Here we go...
The Mk III and the Practical share many basic features. I sort of consider the Mk III to be the "base gun" for this newest version of the Hi Power.
The majority of Mk III pistols have the internal firing pin safety. I am not aware of any Practicals that do not. The Practical and the Mk III use the same factory barrels and both have the magazine disconnect. Both have been manufactured in 9x19mm and .40 S&W but I have not seen the Mk III offered with adjustable sights. The Practical has been.
The Mk III usually comes with black, checkered nylon grips having thumb rests. The Practical's I've seen and shot came with checkered, rubber Pachmayr wrap-around grips and backstraps. Most of the Mk III pistols I've seen had the traditional FN ring hammer but not all; I've seen a couple with spur hammers like the Mk III. I have not yet seen a ring hammer on either a Mk III or the Standard from the factory. (The Standard is a Mk III sporting a bright blue finish and checkered walnut stocks. I have seen this model in both fixed and ajustable sight versions.)
Neither model has proven itself more accurate model nor can one be expected to always have a better trigger pull, at least not in my experiences with these guns. In other words, I do not see more handfitting, accurizing, etc. in one over the other. Both have the straight feed ramp and almost always handle about any JHP the shooter might use. Such could not always be said for the Pre-Mk II "classic" style Hi Power.
This shooter's Hi Power came with the ring hammer and everything but the slide, barrel and extractor have been hard chromed. It has the internal firing pin safety along with the magazine disconnect. Though not visible, this one sports the usual Pachmayr grips. Obviously, the hard chromed frame is the most visible difference between the Practical and the Mk III. This one is factory stock with no changes.The fixed sight version of the Practical has a more sloping non-serrated, ramp front sight than does the Mk III with its semi-post front. Fixed rear sights are the same on either.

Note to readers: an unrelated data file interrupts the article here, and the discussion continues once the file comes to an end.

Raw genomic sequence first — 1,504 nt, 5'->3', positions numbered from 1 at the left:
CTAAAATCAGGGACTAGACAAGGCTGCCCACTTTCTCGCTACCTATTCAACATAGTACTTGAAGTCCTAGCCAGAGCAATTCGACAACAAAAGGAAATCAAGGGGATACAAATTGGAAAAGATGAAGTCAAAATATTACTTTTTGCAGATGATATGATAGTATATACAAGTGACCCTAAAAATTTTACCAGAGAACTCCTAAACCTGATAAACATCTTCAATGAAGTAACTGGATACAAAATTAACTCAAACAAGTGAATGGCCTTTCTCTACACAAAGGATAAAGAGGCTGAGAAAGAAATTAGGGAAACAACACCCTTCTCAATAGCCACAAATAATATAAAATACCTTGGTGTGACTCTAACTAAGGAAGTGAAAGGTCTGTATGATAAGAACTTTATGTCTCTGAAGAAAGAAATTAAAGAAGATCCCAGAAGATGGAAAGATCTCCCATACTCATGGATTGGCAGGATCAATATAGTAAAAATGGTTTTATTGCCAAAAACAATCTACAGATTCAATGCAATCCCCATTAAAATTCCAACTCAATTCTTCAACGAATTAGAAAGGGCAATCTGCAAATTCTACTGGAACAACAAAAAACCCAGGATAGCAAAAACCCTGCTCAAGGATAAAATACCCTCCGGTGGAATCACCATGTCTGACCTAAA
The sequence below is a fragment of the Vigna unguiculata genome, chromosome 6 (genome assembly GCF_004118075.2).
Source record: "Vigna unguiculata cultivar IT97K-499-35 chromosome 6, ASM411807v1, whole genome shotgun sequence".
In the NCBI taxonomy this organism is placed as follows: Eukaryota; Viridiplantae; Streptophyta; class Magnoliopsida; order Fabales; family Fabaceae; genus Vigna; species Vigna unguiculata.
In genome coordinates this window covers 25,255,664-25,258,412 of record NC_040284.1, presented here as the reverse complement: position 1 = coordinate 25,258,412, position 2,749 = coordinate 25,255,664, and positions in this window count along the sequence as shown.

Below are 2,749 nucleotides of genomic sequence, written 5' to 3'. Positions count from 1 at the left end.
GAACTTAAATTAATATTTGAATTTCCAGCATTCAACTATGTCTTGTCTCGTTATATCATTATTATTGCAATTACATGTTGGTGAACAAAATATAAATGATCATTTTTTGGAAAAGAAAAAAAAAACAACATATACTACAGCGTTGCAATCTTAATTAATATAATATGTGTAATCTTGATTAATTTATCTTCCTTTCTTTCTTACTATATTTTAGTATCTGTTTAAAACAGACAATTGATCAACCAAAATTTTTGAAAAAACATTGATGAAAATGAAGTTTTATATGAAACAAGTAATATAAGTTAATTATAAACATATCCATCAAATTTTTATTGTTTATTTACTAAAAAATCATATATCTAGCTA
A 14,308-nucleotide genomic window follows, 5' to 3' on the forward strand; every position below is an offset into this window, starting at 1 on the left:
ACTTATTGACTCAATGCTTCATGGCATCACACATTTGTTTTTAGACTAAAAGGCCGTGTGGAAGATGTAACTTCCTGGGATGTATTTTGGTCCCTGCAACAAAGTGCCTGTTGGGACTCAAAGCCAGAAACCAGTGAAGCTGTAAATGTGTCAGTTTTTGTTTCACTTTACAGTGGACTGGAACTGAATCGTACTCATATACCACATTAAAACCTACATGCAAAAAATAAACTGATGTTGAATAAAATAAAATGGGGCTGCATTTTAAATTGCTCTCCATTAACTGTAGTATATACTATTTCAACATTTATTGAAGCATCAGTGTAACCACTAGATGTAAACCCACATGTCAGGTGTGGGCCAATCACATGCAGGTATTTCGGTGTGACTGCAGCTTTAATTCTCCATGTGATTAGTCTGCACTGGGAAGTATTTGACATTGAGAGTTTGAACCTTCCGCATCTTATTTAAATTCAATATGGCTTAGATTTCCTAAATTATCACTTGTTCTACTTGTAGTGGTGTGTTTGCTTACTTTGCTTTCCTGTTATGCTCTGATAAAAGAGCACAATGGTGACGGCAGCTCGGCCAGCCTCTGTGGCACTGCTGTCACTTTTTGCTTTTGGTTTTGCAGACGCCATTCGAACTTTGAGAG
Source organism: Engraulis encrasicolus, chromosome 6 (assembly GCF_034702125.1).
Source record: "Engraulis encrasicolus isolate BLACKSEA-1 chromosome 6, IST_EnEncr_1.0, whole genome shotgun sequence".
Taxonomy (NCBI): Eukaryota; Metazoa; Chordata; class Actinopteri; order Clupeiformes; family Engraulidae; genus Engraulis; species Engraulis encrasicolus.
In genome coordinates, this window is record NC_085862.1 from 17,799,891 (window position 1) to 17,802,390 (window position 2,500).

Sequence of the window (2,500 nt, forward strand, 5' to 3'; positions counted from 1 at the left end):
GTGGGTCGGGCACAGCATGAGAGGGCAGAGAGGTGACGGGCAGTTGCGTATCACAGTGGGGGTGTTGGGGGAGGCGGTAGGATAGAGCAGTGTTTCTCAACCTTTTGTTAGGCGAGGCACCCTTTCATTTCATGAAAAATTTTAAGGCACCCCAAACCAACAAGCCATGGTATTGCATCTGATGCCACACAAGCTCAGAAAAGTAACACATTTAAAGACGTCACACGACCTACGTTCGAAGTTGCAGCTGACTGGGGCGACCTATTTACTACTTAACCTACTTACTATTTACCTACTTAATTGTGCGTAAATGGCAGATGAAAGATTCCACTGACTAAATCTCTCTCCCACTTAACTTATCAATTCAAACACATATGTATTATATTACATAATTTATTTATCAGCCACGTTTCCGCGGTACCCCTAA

Some runs of Mk III 9mm pistols have been with lanyard rings. I have not seen any Practicals with them.
Both the Mk III and the Practical have the "matte finish" on the slide. (This is a baked-on, black epoxy over parkerized steel.) The Practical has a hard chromed frame. The Mk III's frame has the previously described matte finish. I have seen some Practicals having the usual ambidextrous thumb safety levers hard chromed while they are not on other runs. Ditto, the triggers and slide releases.
I do not see either as having an advantage over the other in terms of reliability or mechanical accuracy. I think that the primary determinant for most shooters is which he finds more appealing be that due to looks or hammer style. The ring hammer is more visually appealing to many it seems, but it can also be more prone to bite a shooter's hand than the spur version, though both certainly can.
Checking around at both FN and Browning's sites, I do not see the Practical listed and have heard that this version is no longer being produced. I do not know if that's true or not. If it is true, I have no idea if it is permanent or not.
This 9mm Mk III has been lightly modified. Sights remain unaltered. Note the gun's semi-post front sight compared to the more sloping one on the Practical. I bobbed and recontoured the spur hammer on this one and had the gun blued and also removed the right-side thumb safety lever as they get in my way. It is wearing Spegel checkered delrin grips. Though slightly altered, one can see the differences between this lightly-modified Mk III and the Practical.
Speaking only for myself, my preference remains the Mk III. The reason is that the ring hammer definitely bites me more. I prefer the semi-post front sight on this version of the gun and can find it for less money. Other folks may feel just the opposite.